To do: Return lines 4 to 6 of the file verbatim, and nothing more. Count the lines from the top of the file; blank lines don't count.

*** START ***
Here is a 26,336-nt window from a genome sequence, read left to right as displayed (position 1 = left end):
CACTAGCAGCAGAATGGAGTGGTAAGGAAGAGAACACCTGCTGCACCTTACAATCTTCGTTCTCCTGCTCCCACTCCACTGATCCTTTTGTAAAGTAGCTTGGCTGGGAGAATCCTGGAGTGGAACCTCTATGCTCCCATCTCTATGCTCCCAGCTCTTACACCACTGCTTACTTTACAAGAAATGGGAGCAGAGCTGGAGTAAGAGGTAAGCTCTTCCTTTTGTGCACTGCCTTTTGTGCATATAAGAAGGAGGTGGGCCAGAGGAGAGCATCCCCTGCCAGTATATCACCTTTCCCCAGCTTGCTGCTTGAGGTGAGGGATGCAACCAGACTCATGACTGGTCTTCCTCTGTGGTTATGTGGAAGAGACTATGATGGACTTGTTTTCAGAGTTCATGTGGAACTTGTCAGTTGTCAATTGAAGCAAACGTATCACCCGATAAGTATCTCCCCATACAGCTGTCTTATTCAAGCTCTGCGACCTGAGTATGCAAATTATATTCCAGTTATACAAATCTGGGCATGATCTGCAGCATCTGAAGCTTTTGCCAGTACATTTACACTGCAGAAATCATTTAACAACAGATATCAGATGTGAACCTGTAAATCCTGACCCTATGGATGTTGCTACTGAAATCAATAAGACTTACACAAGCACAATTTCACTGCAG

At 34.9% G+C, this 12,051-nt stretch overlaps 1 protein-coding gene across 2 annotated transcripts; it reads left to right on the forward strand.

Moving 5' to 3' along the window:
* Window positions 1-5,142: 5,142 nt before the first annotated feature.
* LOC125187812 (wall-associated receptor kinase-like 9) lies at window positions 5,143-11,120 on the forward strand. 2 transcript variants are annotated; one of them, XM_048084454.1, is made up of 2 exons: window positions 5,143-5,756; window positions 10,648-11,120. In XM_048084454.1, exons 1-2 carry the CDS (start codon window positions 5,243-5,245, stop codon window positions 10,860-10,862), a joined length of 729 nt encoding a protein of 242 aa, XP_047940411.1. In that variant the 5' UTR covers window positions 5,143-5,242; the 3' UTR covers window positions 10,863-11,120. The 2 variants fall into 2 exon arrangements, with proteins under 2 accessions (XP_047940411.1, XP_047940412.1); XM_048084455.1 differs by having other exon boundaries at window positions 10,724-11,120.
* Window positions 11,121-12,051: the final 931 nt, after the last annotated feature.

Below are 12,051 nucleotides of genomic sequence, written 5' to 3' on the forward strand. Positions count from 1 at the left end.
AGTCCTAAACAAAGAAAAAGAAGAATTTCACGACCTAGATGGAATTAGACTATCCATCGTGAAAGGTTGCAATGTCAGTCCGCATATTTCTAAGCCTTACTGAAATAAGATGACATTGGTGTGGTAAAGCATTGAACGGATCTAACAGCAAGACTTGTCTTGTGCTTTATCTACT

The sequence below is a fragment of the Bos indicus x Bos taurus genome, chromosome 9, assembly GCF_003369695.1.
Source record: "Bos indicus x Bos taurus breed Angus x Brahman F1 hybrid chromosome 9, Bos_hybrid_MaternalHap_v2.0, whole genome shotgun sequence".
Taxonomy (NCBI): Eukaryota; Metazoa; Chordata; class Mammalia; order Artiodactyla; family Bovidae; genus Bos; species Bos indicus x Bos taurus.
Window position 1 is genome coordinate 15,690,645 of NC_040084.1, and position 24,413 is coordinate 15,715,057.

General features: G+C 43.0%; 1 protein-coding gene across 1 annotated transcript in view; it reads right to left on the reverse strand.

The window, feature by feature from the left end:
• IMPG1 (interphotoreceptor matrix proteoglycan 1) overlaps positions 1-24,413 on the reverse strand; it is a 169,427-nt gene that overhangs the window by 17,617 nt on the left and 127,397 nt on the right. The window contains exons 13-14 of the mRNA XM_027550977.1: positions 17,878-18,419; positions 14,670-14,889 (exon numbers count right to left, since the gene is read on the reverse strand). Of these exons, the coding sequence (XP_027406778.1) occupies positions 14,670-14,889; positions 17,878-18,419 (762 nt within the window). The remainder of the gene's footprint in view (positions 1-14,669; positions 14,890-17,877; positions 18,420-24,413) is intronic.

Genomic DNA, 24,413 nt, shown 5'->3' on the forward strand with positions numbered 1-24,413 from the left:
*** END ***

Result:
Moving 5' to 3' along the window:
* Window positions 1-5,142: 5,142 nt before the first annotated feature.
* LOC125187812 (wall-associated receptor kinase-like 9) lies at window positions 5,143-11,120 on the forward strand. 2 transcript variants are annotated; one of them, XM_048084454.1, is made up of 2 exons: window positions 5,143-5,756; window positions 10,648-11,120. In XM_048084454.1, exons 1-2 carry the CDS (start codon window positions 5,243-5,245, stop codon window positions 10,860-10,862), a joined length of 729 nt encoding a protein of 242 aa, XP_047940411.1. In that variant the 5' UTR covers window positions 5,143-5,242; the 3' UTR covers window positions 10,863-11,120. The 2 variants fall into 2 exon arrangements, with proteins under 2 accessions (XP_047940411.1, XP_047940412.1); XM_048084455.1 differs by having other exon boundaries at window positions 10,724-11,120.